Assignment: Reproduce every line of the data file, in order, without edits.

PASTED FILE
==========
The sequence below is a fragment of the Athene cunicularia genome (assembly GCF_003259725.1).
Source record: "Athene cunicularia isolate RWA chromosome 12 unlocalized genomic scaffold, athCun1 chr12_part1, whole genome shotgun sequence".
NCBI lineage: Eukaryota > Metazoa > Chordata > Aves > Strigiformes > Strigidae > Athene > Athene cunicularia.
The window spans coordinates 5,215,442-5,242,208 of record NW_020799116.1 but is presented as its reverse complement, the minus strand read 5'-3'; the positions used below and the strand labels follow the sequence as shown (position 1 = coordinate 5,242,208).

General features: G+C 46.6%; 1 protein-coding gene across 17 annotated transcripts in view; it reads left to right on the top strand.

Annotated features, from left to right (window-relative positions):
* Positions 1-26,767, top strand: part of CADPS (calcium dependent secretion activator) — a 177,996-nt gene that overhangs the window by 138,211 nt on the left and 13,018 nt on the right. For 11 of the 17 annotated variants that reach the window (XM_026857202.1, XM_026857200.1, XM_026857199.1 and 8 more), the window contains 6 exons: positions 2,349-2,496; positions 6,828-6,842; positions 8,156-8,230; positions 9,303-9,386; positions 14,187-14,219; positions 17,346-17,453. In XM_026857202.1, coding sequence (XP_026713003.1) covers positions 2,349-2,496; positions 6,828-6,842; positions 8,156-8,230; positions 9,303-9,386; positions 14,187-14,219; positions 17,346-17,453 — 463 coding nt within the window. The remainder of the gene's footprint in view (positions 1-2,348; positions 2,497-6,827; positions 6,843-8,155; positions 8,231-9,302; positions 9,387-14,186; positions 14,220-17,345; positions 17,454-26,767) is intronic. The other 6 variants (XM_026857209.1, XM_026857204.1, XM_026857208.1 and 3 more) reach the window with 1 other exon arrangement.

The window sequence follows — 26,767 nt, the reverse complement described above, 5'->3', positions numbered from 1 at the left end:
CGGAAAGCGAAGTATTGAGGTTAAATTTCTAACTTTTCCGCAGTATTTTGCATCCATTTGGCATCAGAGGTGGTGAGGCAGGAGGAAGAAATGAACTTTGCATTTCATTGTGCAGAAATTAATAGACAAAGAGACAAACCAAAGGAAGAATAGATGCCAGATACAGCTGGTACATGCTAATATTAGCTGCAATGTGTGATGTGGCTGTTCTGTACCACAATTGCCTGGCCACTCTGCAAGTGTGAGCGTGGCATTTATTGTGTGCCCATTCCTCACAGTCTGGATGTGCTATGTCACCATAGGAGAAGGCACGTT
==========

The sequence below is a fragment of the Athene cunicularia genome (assembly GCF_003259725.1).
Source record: "Athene cunicularia isolate RWA chromosome 12 unlocalized genomic scaffold, athCun1 chr12_part1, whole genome shotgun sequence".
NCBI lineage: Eukaryota > Metazoa > Chordata > Aves > Strigiformes > Strigidae > Athene > Athene cunicularia.
The window spans coordinates 5,215,442-5,242,208 of record NW_020799116.1 but is presented as its reverse complement, the minus strand read 5'-3'; the positions used below and the strand labels follow the sequence as shown (position 1 = coordinate 5,242,208).

General features: G+C 46.6%; 1 protein-coding gene across 17 annotated transcripts in view; it reads left to right on the top strand.

Annotated features, from left to right (window-relative positions):
* Positions 1-26,767, top strand: part of CADPS (calcium dependent secretion activator) — a 177,996-nt gene that overhangs the window by 138,211 nt on the left and 13,018 nt on the right. For 11 of the 17 annotated variants that reach the window (XM_026857202.1, XM_026857200.1, XM_026857199.1 and 8 more), the window contains 6 exons: positions 2,349-2,496; positions 6,828-6,842; positions 8,156-8,230; positions 9,303-9,386; positions 14,187-14,219; positions 17,346-17,453. In XM_026857202.1, coding sequence (XP_026713003.1) covers positions 2,349-2,496; positions 6,828-6,842; positions 8,156-8,230; positions 9,303-9,386; positions 14,187-14,219; positions 17,346-17,453 — 463 coding nt within the window. The remainder of the gene's footprint in view (positions 1-2,348; positions 2,497-6,827; positions 6,843-8,155; positions 8,231-9,302; positions 9,387-14,186; positions 14,220-17,345; positions 17,454-26,767) is intronic. The other 6 variants (XM_026857209.1, XM_026857204.1, XM_026857208.1 and 3 more) reach the window with 1 other exon arrangement.

The window sequence follows — 26,767 nt, the reverse complement described above, 5'->3', positions numbered from 1 at the left end:
CGGAAAGCGAAGTATTGAGGTTAAATTTCTAACTTTTCCGCAGTATTTTGCATCCATTTGGCATCAGAGGTGGTGAGGCAGGAGGAAGAAATGAACTTTGCATTTCATTGTGCAGAAATTAATAGACAAAGAGACAAACCAAAGGAAGAATAGATGCCAGATACAGCTGGTACATGCTAATATTAGCTGCAATGTGTGATGTGGCTGTTCTGTACCACAATTGCCTGGCCACTCTGCAAGTGTGAGCGTGGCATTTATTGTGTGCCCATTCCTCACAGTCTGGATGTGCTATGTCACCATAGGAGAAGGCACGTT